Behind her the second passenger, a man, climbed out. He looked around and then gave Virgil a cursory glance up and down. Virgil in turn studied the man. He was dressed in a black suit that now had a solid layer of dust covering its entirety. He was wearing an expensive felt hat and looked completely like an easterner. What separated him from the eastern immigrants he had seen was the icy cold glint in his eyes. It might be missed by someone not accustomed to quickly sizing up other men, but to Virgil it was clear, the man was dangerous. The man followed the woman into the café without a word to anyone. 

A half hour later they were all climbing into the coach. Virgil assisted the woman in entering the coach. She took her same seat on the driver’s side of the rear seat facing forward. The man climbed in next and sat down beside her. They neither looked at each other nor exchanged a word. Virgil decided that the two were familiar with each other, but not friendly. Virgil and Jim sat next to each other on the forward seat, facing backward. Jim put the bag on the floor behind his feet and then jammed his heels hard against it.

Virgil sat opposite the woman. He studied her without staring. He judged her to be twenty-one or two. She was a city girl, as her hands were not calloused or rough and the lack of a wedding ring on her finger said she was unmarried. Her face was pretty and her brown eyes were soft and matched her hair. Like the man sitting beside her, she wore a layer of dust from head to foot.

Virgil glanced at the man who was clearly studying him. Virgil read his expression as being wary, but not particularly hostile toward him. Their eyes locked for a brief moment and then the man turned his head and looked out the window. He and the woman didn’t appear to be engaged in any manner, leaving him to wonder if the man wasn’t a bodyguard for her. It seemed to fit.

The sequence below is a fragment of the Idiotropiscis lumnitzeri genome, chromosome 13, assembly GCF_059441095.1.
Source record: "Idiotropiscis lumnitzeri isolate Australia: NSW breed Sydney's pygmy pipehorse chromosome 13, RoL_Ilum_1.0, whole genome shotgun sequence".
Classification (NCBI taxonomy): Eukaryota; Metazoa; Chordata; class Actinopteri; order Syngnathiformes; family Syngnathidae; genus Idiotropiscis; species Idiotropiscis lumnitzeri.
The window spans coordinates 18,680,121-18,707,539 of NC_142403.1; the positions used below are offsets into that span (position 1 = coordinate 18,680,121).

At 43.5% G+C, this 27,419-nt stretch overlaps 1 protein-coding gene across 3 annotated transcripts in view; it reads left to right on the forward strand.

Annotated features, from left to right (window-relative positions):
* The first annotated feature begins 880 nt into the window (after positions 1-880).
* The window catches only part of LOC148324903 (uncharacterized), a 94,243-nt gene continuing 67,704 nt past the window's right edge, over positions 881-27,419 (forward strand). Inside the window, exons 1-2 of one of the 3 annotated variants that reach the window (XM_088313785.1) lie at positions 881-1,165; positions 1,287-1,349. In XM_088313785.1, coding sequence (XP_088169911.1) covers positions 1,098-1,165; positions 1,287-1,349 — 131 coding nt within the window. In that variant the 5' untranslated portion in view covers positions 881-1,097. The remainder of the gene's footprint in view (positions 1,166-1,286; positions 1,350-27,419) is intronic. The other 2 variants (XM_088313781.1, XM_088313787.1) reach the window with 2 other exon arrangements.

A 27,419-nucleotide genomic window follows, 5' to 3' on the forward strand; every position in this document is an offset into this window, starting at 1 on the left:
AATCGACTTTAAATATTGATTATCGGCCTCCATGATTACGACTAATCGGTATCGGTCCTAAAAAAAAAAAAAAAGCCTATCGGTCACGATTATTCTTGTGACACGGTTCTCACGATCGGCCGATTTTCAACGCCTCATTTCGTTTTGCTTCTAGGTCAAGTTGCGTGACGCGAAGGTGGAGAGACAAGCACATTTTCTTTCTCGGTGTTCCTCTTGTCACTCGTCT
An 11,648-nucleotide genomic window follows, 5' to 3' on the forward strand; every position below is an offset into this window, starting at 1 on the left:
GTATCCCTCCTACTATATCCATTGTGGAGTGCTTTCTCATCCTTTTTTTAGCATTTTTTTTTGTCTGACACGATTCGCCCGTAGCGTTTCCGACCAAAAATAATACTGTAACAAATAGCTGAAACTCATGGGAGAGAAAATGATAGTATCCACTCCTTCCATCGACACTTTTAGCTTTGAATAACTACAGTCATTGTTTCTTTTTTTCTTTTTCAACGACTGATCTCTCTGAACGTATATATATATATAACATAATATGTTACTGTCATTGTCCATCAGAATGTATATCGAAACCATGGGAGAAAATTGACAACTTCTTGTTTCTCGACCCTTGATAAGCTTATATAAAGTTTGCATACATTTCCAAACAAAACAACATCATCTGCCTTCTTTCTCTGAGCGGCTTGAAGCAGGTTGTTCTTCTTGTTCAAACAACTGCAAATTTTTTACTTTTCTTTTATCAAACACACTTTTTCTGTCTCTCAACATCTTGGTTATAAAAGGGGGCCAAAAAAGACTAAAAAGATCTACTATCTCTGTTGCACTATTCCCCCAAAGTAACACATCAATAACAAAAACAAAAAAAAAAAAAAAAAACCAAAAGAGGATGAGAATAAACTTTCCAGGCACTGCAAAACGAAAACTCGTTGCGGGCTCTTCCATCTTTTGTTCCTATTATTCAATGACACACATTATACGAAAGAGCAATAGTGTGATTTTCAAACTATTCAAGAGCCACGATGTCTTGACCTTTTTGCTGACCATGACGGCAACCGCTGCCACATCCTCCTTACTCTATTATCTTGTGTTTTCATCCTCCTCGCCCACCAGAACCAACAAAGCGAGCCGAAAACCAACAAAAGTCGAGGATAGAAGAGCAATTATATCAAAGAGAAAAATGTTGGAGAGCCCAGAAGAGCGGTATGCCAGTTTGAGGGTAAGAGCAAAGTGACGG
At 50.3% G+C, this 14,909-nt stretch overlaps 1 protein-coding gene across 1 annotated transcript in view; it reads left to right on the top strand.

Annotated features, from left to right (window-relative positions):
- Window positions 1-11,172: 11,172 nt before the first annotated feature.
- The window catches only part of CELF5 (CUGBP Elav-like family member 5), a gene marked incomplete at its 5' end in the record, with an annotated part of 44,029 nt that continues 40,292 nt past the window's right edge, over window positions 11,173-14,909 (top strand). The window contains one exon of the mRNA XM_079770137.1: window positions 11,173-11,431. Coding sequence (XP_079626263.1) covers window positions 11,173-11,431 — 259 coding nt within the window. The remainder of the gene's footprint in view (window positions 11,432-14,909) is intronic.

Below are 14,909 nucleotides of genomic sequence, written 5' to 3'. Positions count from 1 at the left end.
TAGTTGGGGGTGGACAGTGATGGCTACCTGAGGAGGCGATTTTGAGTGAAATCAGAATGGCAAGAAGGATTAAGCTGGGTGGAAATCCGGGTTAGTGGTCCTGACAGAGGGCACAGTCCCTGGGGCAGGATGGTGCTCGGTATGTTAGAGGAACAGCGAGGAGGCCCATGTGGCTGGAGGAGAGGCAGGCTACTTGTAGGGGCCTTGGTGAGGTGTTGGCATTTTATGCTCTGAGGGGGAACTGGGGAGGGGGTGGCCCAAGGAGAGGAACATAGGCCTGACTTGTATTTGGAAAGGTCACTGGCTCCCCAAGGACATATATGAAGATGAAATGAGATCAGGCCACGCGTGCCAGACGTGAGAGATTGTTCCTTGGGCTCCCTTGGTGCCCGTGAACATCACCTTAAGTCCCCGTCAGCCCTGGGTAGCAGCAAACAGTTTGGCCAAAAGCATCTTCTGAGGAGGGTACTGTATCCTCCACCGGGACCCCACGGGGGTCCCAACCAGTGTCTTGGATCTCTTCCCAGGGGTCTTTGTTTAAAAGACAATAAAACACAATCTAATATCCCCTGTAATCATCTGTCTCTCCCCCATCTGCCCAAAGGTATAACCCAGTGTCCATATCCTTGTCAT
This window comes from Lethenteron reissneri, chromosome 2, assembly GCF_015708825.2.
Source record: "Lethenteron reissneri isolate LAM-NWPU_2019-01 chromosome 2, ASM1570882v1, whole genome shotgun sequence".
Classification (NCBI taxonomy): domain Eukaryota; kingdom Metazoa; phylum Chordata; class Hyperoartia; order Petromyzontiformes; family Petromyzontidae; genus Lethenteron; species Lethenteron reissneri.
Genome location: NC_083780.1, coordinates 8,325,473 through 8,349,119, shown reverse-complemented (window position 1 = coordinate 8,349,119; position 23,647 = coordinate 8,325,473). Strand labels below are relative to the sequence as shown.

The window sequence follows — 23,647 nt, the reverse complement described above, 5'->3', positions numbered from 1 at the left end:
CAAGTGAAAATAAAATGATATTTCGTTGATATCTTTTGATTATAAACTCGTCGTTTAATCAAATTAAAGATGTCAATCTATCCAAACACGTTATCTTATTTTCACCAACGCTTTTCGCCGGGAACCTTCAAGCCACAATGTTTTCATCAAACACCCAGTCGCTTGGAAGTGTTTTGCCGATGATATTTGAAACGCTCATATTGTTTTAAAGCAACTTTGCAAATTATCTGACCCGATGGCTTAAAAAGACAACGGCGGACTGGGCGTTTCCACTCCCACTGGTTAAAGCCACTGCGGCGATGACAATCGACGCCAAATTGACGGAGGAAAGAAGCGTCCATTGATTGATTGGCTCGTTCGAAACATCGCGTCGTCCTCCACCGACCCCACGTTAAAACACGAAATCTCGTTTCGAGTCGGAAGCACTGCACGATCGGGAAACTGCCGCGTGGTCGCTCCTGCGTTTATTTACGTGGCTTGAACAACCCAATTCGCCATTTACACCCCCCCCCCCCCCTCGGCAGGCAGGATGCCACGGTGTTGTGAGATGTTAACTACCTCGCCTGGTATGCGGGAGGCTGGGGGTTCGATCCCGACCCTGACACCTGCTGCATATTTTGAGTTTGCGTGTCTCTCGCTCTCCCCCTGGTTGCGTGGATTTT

The stage started out with a jerk that rocked the passengers back and forth in their seats. The wheels rolling over the summer dry road immediately began to kick dust up into the coach’s interior. The woman took the heat and discomfort in patient stride as she removed a dust-soiled hanky from her bag and wiped at her sweat and dirt streaked face. She smiled at Virgil, “It is a very hot day.”

“Yes, ma’am. Have you traveled far?”

She sighed exhaustedly, “Yes, too far. I have been on this coach . . .” She stopped and glanced unpleasantly at the man beside her. “We have been on this coach since Cheyenne.”

Virgil smiled, “That is a long time to be on a coach. Are you from Cheyenne?”

“Chicago. Traveled to Cheyenne by train. I am to join my father in Helena.”

The man sitting next to her frowned. Leaning toward her he whispered, “You don’t have to tell him your business.”

She glared back at him and snapped, “I am allowed to speak to people if I wish, Mr. Cook.”

The man’s frown deepened as he turned away and looked back out the window. The woman stopped talking and looked out the window on her side. Virgil and Jim exchanged glances. There was something unpleasant going on between the two and it would bear watching.

Several minutes passed as the two continued to stare out their windows. The woman then looked back at Virgil, “Since we are going to be on this coach for some time we should at least know the name of the other. I am Dora Pickett.” She extended her hand to him.